"I don't mind. It's just that it was unexpected to say the least."
"I know, I'm sorry. But you should have heard some of the abuse she had to take, especially from your people because she tried mostly your churches. When she called St. Bartholomew's, the secretary laughed at her and hung up.
"I figured you might be in just enough of an antiestablishment mood to help her out. She's a little eccentric, I know, but she's a dear. Besides, I didn't think you would be against picking up a little extra pocket money. I knew you could always say no."
"What kind of dog was he?"
"Black Labrador. They used to show him. As you can tell, he meant everything to them. His death really hit her hard coming so soon after Russell passed away." Ma was quiet. "So what did you tell her?"
"Nothing yet. I told her I'll call her back. I just wanted to check with you first to make sure this is for real."
"Oh, it's for real all right. Are you going to do it?"
I thought about Mrs. Amory. I thought about those bastards laughing at her. And I thought about the money. "Sure. I'll do it."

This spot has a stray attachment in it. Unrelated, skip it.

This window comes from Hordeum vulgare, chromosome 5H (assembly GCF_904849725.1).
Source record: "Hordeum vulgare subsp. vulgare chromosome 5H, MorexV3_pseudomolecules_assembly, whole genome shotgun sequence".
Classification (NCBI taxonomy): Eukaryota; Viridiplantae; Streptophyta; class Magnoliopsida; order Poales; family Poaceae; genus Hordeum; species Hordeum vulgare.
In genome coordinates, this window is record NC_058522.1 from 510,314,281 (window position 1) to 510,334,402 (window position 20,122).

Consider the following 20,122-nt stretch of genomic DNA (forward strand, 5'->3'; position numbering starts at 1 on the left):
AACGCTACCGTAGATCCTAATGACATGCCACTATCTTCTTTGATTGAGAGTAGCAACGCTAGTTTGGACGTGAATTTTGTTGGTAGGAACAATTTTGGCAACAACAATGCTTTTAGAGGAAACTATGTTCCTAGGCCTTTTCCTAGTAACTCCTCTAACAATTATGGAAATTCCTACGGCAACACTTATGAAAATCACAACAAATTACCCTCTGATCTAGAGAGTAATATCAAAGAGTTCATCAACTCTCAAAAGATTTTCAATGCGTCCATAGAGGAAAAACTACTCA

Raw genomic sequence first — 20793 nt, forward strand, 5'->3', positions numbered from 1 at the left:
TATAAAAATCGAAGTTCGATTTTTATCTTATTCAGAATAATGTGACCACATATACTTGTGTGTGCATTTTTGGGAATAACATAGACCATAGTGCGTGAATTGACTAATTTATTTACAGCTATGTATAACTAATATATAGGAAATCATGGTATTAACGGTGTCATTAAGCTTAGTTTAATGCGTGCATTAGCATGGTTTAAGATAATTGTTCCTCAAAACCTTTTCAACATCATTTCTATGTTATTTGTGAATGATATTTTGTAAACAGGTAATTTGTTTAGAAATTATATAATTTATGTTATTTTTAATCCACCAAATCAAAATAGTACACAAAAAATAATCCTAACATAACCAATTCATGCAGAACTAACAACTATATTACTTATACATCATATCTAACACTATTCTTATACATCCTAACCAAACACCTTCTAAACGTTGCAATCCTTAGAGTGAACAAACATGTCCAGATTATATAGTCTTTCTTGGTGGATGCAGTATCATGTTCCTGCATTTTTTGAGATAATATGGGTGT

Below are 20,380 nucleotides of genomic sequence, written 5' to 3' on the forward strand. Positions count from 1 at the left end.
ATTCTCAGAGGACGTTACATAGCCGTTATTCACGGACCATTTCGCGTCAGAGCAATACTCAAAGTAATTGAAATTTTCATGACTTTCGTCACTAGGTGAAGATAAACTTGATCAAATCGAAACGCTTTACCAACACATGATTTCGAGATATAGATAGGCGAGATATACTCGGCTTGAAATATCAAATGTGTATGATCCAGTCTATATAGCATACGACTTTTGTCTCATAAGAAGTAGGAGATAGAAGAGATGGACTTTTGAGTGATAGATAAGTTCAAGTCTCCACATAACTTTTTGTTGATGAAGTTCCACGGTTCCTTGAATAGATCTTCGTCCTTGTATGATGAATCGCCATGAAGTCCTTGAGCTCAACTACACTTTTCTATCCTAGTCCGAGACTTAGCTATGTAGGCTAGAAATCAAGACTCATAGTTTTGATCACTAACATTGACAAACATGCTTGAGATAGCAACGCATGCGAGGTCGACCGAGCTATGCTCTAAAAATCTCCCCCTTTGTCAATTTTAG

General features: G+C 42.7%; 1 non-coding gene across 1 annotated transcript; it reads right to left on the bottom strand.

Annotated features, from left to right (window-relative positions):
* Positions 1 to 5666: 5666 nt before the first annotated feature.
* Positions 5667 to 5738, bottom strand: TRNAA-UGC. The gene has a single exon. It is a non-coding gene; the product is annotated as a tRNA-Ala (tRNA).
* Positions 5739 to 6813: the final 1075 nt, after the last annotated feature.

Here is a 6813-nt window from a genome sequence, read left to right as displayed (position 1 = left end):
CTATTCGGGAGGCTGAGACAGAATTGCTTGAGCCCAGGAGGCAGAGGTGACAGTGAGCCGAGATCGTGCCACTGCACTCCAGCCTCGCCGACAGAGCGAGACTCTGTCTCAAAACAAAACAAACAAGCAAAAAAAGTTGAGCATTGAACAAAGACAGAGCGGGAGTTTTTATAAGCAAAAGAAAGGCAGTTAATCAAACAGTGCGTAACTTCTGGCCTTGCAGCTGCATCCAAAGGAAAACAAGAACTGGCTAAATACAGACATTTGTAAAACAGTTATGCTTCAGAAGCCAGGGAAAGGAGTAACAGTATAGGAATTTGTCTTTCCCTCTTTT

"Thanks, Tom. I knew you would.
Thursday morning I took the box of my church equipment out of the bedroom closet, never dreaming I would ever wear my clericals again. As I put on my dark gray suit, black shirt, and collar, I thought about wearing my raincoat and a scarf as a way to hide my identity, but it was a bright, sunny day without a cloud in the sky.
I left the building quickly and was glad not to run into anybody I knew. I went to the corner and took the crosstown bus through the Park to the East Side. I got off and walked down to 810 Park Avenue.
"Good morning, Father," said the doorman. "Mrs. Amory is expecting you. Go all the way back and take the elevator to the ninth floor."
I walked through the lobby with its mirrors and tropical plants past a marble fountain to the private elevator that took me up to Mrs. Amory's apartment. A maid in a black and white uniform met me and took me down a carpeted hallway past a library and a room filled with trophies, ribbons, and photos.